Other studies have described the pharmacokinetics of bevacizumab after intravitreal injection of bevacizumab in rabbits 19 and humans (Csaky KG, et al. IOVS. 2007;48:ARVO E-Abstract 4936). 33 34 It is important to understand the pharmacokinetics of drugs administered via two additional routes because there have been reports of increased bioavailability of bevacizumab by subconjunctival injection 24 25 26 27 and topical solution. 28 29 30 In this study, we compared bevacizumab pharmacokinetics in ocular tissue and plasma after administration by repeated doses in eye drops, a single subconjunctival injection, or a single intravitreal injection. It should be noted that our rabbit study model is somewhat different from the human eye, as the rabbit vitreous volume is smaller, the lens is larger, and the retina is thinner, is avascular, and has no fovea. Therefore, the behavior of bevacizumab in human eyes may differ from that in rabbit eyes. Moreover, the actual therapeutic concentration of bevacizumab for the treatment of iris, retinal, and choroidal neovascularization is still unknown. Results in in vitro studies, however, have suggested that a molar ratio of 2.6 to 1 of bevacizumab to VEGF165 is necessary for maximum inhibition of endothelial proliferation. The half-maximum inhibitory concentration of bevacizumab (IC50) is 22 ng/mL, and the minimum concentration that completely blocks VEGF activity, including VEGF-induced endothelial cell growth, migration, and hyperpermeability, is 500 ng/mL. 35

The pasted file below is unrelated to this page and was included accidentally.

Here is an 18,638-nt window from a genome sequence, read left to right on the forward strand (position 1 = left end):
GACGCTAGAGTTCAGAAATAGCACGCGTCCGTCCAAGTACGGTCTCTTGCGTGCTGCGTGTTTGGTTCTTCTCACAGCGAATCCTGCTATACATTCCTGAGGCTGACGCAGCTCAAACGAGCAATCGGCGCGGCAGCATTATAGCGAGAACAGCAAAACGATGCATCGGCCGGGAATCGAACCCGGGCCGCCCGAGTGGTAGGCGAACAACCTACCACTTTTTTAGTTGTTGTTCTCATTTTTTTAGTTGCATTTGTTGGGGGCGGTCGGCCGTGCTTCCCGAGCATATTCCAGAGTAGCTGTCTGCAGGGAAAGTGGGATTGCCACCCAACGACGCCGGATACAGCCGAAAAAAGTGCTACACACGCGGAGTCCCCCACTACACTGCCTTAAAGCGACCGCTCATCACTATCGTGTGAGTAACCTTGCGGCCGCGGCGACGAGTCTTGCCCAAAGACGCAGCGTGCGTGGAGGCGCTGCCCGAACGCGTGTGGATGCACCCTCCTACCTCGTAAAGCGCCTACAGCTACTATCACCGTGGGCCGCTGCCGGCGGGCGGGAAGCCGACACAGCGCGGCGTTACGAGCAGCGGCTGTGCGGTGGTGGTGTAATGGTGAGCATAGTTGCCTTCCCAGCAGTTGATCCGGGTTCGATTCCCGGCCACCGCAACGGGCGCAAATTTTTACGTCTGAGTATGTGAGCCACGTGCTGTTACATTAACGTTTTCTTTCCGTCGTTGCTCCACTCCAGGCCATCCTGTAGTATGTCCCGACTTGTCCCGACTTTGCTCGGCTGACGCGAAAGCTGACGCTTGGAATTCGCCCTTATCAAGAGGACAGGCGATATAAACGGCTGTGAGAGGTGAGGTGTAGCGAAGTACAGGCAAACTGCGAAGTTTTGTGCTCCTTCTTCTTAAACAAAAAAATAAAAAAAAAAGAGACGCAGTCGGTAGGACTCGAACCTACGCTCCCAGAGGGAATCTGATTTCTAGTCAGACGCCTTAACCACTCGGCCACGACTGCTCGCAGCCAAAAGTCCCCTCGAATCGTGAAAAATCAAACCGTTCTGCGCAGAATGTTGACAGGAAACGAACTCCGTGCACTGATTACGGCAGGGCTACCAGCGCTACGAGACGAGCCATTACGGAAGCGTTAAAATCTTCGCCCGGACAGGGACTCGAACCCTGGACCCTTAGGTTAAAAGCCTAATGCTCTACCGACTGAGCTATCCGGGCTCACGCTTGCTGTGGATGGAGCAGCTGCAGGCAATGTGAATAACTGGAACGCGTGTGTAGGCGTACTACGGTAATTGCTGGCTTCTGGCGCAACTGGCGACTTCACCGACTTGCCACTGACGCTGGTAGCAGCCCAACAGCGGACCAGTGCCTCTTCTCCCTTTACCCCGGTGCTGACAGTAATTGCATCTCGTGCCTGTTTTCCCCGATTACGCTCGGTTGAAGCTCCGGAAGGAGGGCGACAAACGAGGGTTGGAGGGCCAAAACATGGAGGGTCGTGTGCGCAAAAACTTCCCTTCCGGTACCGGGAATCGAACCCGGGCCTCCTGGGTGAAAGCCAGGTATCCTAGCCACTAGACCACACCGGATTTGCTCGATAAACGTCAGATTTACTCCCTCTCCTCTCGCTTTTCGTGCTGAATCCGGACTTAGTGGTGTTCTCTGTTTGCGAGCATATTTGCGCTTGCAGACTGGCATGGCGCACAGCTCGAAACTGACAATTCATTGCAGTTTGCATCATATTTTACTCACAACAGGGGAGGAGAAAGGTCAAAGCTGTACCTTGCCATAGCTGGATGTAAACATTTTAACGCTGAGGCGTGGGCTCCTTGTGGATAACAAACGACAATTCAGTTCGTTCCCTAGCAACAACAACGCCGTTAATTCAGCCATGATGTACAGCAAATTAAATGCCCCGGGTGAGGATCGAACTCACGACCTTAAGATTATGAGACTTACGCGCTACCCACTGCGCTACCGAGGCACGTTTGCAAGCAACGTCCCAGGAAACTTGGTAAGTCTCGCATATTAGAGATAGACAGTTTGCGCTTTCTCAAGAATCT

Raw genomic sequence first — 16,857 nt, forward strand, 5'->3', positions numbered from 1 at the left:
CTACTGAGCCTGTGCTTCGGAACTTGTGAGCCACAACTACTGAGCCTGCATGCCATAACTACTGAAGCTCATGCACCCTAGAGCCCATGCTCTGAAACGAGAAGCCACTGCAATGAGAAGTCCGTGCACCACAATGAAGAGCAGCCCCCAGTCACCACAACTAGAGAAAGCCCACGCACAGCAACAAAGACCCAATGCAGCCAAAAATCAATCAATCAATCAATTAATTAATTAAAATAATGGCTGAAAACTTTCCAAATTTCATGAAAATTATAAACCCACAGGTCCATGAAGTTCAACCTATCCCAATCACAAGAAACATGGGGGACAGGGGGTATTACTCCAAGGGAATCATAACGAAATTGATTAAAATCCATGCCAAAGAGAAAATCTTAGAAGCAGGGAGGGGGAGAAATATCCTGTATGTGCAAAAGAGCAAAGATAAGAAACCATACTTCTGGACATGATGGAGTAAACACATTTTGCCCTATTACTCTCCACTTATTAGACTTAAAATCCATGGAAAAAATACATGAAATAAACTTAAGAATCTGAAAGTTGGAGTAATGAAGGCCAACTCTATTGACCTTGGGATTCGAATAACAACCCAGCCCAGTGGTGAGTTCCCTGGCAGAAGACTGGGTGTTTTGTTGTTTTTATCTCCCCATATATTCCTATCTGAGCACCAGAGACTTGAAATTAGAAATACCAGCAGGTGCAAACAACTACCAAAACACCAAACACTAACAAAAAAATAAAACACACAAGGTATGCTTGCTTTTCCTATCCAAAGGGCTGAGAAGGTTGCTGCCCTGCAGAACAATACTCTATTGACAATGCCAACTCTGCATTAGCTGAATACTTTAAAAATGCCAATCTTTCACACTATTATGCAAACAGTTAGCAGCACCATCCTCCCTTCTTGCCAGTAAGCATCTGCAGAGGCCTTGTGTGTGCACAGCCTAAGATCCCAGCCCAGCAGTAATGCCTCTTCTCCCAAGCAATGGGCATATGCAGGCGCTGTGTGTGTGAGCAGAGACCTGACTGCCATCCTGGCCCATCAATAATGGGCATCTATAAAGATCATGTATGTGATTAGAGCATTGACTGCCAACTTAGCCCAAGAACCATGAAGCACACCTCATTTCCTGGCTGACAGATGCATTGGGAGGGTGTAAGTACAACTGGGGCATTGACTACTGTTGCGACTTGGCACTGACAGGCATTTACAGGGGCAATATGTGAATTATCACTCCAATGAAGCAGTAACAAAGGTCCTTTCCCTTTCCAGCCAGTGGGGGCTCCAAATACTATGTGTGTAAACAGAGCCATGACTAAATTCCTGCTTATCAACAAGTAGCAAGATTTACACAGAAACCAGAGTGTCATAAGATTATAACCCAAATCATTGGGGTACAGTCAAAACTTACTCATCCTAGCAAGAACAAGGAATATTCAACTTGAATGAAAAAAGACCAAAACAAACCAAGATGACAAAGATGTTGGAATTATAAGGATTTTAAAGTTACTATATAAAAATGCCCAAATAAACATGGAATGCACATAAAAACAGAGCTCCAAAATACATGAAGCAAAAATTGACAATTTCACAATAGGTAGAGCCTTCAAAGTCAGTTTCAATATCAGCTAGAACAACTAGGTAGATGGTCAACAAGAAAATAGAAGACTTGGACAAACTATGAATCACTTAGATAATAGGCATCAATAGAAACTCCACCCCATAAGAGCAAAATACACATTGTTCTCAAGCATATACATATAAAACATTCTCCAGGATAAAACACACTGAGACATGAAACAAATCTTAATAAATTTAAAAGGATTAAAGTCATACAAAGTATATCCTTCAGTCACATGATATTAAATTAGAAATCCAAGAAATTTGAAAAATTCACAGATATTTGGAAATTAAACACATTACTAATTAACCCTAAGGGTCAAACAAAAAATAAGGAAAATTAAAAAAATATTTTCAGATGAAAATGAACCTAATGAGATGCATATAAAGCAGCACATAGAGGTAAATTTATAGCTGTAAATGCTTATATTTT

Our study showed that the most effective administration route to the retina/choroid and iris/ciliary body was intravitreal injection. Csaky et al. showed that bevacizumab elimination followed first-order kinetics with T ½ in the human vitreous of approximately 10 days (Csaky KG, et al. IOVS. 2007;48:ARVO E-Abstract 4936). In contrast, Zhu et al. 33 reported that the pharmacokinetics of intravitreal bevacizumab follow a two-compartment model with initial and terminal T ½ of 0.5 and 6.7 days, respectively. Our half-life results in rabbits were slightly shorter (T ½ ∼ 6 days) compared with the results of Csaky et al. and Zhu et al. in humans. 
In addition, Bakri et al. 19 showed in rabbits that after a 1.25-mg intravitreal injection of bevacizumab, in the treated eye, the T ½ in the aqueous and vitreous humors was 4.88 and 4.32 days, respectively. In contrast, in our rabbit study, T ½ in the vitreous after direct injection was approximately 6 days. 
The differences in our results and those of these previous studies could be explained by a difference in ocular anatomy as well as detection methods for bevacizumab. Csaky et al. (IOVS. 2007;48:ARVO E-Abstract 4936) and Zhu et al. 33 performed their studies in humans, whereas we used rabbits. The vitreous volume of rabbits is approximately 1.5 mL, which is only one third the volume in humans. A larger vitreous volume may need a longer duration for equal distribution and therefore possibly a longer T ½ in the human vitreous. This notion would be in accordance with the comparison of the pharmacokinetics of triamcinolone acetonide in rabbits 36 and humans. 37